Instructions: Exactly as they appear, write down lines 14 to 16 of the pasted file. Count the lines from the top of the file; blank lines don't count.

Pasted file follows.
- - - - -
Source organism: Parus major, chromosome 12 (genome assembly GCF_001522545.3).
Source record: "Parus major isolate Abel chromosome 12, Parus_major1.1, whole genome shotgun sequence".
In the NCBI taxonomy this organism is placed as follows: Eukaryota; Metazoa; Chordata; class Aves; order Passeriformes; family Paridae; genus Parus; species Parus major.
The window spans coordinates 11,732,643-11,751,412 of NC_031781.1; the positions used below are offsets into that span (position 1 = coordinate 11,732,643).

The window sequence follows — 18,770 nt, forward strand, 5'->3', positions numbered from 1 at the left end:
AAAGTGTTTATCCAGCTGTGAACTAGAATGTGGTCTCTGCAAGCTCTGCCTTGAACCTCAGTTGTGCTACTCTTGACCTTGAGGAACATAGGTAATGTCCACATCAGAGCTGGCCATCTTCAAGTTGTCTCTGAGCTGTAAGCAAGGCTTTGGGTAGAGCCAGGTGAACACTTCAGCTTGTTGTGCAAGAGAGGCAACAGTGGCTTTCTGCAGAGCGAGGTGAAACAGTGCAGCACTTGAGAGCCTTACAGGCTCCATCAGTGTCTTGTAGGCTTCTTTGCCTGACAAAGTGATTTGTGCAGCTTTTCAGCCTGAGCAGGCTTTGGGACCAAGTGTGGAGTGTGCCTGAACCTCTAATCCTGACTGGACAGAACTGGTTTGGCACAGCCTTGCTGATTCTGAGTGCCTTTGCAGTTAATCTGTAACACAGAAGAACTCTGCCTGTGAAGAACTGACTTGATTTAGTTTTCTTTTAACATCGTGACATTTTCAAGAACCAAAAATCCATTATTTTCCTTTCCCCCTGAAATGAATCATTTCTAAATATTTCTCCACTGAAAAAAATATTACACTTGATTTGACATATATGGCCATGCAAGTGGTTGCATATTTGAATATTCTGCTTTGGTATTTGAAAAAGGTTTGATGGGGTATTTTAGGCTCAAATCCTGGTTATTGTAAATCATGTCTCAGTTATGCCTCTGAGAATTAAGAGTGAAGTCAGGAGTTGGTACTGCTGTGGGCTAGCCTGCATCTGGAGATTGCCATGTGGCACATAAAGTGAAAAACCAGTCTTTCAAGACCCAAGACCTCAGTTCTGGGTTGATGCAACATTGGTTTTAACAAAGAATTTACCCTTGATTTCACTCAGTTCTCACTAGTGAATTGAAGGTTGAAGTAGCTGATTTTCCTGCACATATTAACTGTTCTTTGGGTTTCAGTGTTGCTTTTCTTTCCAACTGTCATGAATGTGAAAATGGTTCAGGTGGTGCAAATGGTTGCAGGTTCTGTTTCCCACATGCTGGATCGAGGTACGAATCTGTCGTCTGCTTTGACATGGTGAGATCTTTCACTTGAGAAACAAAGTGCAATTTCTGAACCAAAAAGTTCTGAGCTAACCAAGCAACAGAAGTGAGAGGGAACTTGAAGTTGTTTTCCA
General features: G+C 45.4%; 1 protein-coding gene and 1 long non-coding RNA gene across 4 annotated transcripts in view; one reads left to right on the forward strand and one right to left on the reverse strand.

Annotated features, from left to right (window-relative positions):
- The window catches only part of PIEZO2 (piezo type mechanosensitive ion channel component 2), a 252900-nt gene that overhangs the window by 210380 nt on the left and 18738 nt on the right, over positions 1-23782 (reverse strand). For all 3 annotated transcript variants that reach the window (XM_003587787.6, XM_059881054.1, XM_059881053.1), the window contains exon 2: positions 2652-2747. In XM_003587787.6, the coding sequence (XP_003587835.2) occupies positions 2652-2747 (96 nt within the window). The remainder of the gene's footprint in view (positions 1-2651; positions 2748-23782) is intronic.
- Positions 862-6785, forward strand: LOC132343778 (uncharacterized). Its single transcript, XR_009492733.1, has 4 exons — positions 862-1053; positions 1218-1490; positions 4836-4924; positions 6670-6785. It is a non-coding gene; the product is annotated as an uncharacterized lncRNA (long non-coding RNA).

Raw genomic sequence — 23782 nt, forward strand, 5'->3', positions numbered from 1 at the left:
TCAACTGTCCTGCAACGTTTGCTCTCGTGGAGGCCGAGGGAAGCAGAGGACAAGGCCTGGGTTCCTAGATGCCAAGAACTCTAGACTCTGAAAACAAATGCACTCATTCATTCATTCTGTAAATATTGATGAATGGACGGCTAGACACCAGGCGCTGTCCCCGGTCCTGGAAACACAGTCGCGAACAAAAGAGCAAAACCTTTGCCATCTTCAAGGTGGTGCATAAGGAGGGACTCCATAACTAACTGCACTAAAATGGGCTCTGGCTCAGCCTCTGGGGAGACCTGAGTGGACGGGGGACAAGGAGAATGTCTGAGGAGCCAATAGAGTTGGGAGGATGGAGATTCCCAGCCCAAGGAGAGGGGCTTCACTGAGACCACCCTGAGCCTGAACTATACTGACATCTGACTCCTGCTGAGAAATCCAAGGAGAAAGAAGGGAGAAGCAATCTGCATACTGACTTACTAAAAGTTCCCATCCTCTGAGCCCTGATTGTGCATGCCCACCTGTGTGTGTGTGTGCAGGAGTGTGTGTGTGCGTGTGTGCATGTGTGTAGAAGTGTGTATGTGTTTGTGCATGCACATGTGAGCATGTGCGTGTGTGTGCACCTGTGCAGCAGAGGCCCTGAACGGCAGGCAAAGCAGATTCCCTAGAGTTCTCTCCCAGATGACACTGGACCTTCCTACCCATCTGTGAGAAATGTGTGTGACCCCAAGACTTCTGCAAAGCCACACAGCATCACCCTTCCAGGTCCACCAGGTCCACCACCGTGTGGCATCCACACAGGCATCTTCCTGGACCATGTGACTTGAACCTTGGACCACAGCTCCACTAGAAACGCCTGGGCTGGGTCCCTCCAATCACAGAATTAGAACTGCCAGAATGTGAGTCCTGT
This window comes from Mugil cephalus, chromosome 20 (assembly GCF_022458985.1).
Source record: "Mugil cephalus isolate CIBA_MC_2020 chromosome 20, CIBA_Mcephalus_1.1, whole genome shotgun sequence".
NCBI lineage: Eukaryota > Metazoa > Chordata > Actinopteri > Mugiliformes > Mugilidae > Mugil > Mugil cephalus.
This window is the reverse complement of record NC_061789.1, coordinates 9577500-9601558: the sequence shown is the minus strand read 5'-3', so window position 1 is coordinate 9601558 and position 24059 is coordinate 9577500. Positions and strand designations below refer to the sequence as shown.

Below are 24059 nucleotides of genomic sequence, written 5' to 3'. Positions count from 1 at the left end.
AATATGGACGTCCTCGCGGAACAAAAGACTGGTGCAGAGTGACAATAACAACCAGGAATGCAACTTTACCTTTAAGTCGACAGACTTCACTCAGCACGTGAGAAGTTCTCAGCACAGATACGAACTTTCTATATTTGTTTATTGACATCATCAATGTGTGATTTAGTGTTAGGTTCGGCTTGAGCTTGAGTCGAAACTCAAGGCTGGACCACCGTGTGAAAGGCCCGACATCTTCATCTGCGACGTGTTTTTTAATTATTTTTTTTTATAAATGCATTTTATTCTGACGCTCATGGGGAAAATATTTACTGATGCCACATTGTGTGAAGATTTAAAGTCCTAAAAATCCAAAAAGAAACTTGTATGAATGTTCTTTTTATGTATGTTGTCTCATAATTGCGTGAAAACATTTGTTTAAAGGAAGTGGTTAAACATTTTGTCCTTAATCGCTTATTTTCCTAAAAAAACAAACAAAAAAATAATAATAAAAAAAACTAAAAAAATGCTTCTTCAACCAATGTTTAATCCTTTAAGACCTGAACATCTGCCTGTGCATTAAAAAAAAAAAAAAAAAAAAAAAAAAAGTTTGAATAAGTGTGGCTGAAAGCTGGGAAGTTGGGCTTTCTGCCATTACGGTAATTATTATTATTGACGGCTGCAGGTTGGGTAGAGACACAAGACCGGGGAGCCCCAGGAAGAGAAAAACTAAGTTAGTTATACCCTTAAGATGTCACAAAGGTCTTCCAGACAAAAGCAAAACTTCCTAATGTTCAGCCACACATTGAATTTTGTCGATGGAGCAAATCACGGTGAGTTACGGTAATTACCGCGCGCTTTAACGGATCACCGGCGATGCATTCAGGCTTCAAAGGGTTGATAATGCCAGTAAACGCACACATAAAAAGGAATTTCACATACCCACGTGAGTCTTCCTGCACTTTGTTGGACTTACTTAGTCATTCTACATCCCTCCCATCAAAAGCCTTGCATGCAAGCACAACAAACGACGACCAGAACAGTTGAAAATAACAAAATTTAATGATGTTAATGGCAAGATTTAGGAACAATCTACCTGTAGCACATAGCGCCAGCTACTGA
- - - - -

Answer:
Source record: "Mugil cephalus isolate CIBA_MC_2020 chromosome 20, CIBA_Mcephalus_1.1, whole genome shotgun sequence".
NCBI lineage: Eukaryota > Metazoa > Chordata > Actinopteri > Mugiliformes > Mugilidae > Mugil > Mugil cephalus.
This window is the reverse complement of record NC_061789.1, coordinates 9577500-9601558: the sequence shown is the minus strand read 5'-3', so window position 1 is coordinate 9601558 and position 24059 is coordinate 9577500. Positions and strand designations below refer to the sequence as shown.